Colonel Nguyen Hanh Phuc, deputy director-general of the Viet Nam National Mine Action Centre (VNMAC), speaks to Tuổi Trẻ (Youth) newspapers on Vietnam’s efforts to deactivate bombs and mines left over from the wars.
|Nguyen Hanh Phuc. — Photo tuoitre.vn|
What consequences have bombs and mines left over from wars?
It is estimated that bombs and explosives are left from the wartime in all 63 provinces and cities nationwide. In some districts in the central provinces of Quang Binh and Quang Tri, the contaminated areas have been reported to account for 80 per cent of the area.
Since peace returned to Vietnam in 1975, more than 40,000 people have been killed while some 60,000 others have been maimed by explosions from remnant explosives, particularly bombs and mines.
Though Vietnam has done its best to clear the contaminated land from the remaining bombs and mines, some 6.1 million hectares are still suspected of being contaminated with bombs and mines.
What has Vietnam been focusing on to tackle this problem?
There are many activities we have been doing, including educating and supporting victims from explosions of bombs or mines.
On the part of VNMAC, we have focused our efforts on helping victims of explosions and launching communication campaigns to help the public understand the danger of bombs and mines, including activities to support victims during and after the war.
In April 2018, VNMAC had completed a map on land contaminated with bombs and mines in all Vietnam. In the map, VNMAC also indicated areas which are seriously contaminated.
What are the main challenges Vietnam has faced in the work?
In Vietnam, only army engineers or sappers are the forces involved in mine-clearing activities. A big challenge that the Vietnamese sappers are facing is that they don’t have up to date equipment to perform their jobs. Meanwhile, bombs and mines in Vietnam are made by many countries and they are buried deep under the ground with different topography. This is a challenge for Vietnamese sappers. The Vietnamese People Army has launched many campaigns to clear the land of bombs and mines. Yet, many bombs and mines are still buried under the ground – a headache for the Vietnamese Government and the general public. Under Vietnamese law, all costs incurred during de-mining activities are paid for by the State budget.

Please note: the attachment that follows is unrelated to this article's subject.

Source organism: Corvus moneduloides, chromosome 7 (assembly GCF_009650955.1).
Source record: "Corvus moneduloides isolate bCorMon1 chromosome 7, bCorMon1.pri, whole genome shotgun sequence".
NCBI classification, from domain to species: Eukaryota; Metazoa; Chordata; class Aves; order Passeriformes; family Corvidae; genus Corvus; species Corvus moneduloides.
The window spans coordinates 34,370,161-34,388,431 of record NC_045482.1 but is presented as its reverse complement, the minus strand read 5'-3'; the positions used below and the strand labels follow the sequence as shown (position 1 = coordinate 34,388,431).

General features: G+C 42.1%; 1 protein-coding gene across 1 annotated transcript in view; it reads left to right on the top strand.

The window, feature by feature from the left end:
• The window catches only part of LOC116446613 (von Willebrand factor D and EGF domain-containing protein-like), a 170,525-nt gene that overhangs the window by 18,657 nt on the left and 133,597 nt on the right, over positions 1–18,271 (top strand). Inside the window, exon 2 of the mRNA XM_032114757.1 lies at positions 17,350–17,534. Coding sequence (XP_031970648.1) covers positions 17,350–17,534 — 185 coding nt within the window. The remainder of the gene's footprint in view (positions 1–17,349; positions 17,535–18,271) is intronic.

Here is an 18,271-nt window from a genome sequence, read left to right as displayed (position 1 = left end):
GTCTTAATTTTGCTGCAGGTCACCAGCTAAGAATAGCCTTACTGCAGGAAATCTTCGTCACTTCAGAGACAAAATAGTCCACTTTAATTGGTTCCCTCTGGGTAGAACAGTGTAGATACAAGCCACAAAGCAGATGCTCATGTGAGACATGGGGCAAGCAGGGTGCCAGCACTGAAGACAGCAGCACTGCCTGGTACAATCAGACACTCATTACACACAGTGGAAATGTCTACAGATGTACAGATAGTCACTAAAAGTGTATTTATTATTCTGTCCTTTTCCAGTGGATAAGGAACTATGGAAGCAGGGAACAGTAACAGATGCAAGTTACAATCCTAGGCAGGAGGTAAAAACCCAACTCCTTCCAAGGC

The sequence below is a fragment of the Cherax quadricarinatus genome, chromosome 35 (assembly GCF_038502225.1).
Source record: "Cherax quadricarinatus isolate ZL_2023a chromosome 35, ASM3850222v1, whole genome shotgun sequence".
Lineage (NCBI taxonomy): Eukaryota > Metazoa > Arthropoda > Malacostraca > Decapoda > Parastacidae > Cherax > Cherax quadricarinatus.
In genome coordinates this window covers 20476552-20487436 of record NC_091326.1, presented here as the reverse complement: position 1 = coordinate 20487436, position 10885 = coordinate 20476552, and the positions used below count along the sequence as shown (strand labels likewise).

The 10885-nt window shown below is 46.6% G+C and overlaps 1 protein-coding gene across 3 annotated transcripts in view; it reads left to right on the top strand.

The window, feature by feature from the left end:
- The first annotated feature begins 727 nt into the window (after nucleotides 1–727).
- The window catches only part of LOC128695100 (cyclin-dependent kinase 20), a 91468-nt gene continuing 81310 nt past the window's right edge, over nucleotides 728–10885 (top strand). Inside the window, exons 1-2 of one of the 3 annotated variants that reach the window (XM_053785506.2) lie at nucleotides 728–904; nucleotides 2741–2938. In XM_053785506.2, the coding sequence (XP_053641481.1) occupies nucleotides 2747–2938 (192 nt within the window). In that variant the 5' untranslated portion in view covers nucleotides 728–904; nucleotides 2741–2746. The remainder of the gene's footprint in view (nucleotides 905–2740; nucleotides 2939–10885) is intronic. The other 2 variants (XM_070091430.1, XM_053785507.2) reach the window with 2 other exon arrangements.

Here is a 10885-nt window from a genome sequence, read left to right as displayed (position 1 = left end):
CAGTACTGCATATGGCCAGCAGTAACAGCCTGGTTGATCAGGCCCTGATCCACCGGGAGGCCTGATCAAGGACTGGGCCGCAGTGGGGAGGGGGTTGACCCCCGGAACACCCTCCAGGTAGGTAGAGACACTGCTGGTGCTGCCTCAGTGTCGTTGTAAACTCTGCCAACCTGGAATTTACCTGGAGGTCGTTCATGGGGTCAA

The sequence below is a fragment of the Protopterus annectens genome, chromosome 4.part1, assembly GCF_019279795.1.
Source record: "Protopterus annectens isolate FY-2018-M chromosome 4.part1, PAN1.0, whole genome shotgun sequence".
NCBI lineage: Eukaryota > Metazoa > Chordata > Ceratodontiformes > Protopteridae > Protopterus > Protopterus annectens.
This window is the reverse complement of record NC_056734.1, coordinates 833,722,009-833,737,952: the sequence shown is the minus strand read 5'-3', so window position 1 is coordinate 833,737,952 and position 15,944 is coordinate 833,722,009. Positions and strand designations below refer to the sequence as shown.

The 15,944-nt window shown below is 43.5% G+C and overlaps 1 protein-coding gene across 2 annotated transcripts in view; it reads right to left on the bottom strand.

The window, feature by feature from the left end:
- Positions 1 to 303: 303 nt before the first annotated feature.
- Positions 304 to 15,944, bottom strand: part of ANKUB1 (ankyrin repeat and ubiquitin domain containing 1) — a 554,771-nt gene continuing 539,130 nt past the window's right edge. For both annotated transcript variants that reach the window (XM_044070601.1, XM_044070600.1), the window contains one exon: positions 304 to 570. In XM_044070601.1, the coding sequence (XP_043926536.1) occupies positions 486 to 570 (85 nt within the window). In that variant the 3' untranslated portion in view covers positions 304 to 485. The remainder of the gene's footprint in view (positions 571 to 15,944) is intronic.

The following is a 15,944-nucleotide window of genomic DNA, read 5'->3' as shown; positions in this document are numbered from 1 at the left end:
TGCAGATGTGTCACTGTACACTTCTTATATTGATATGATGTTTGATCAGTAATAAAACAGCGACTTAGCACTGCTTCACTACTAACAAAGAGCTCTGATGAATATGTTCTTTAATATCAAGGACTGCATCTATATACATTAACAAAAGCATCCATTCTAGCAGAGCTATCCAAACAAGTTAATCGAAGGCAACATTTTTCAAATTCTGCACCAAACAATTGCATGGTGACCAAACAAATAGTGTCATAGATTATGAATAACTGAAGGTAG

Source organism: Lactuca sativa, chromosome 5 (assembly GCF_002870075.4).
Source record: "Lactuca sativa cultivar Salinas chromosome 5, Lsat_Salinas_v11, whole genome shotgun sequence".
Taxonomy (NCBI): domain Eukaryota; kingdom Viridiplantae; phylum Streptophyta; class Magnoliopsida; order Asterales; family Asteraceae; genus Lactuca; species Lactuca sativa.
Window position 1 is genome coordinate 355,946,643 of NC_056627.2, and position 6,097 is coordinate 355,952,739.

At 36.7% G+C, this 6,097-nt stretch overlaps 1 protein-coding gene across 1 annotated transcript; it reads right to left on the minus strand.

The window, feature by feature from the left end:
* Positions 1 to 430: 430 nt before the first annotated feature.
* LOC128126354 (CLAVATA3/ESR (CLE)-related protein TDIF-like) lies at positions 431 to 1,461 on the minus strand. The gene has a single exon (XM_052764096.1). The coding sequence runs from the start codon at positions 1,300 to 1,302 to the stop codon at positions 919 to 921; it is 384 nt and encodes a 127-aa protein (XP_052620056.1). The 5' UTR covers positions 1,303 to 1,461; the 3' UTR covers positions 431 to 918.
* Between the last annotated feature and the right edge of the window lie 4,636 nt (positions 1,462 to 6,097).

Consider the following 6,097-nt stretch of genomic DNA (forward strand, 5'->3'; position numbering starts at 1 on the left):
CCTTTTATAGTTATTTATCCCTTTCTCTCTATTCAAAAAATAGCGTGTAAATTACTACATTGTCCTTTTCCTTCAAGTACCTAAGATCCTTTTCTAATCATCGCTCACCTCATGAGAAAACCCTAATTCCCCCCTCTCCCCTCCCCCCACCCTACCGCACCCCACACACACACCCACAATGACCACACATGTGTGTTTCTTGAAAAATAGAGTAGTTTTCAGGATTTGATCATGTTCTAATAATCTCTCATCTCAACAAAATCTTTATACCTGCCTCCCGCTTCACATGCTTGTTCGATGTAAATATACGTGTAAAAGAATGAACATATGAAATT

In 2010 the Government approved the very first Viet Nam National Mine Action Plan for 2010-2025. How many hectares of land contaminated with bombs or mines have since been cleared?
In that programme, the Government set a target that in 15 years – from 2010- 2025, each year, at least from 30,000-50,000 ha should be de-contaminated.
If that goal was realised, it would take Vietnam 20 years to clean 1 million ha which have been contaminated with bombs or mines. But, in Vietnam, we have more than 6.1 million ha which are contaminated or suspected of contamination with bombs and mines. So it would take the country more than a hundred years to do the job.
Over the past more than eight years, on an average each year, Vietnam was able to clear about 30,000 ha per year,
Of course, while performing our task, Vietnam has received financial support from friends far and near. For example, the Republic of Korea has granted Vietnam US$20 million to do the bombs/mines clearance and support victims in the two southern provinces of Binh Dinh and Quang Binh and to help Vietnam to develop its national data system on bombs and mines left over in war for national independence.
For Vietnam, the biggest challenge is financial. Since the launching of this national action plan, we have received a lot of support from friends far and near, ranging from financial support to human resources training and others.
With official development support from foreign countries and organisations, one of the tasks that the VNMAC will focus on in a near future is to decontaminate bombs and mines in the five provinces of Ha Giang, Lao Cai, Cao Bang, Quang Tri and Quang Nam.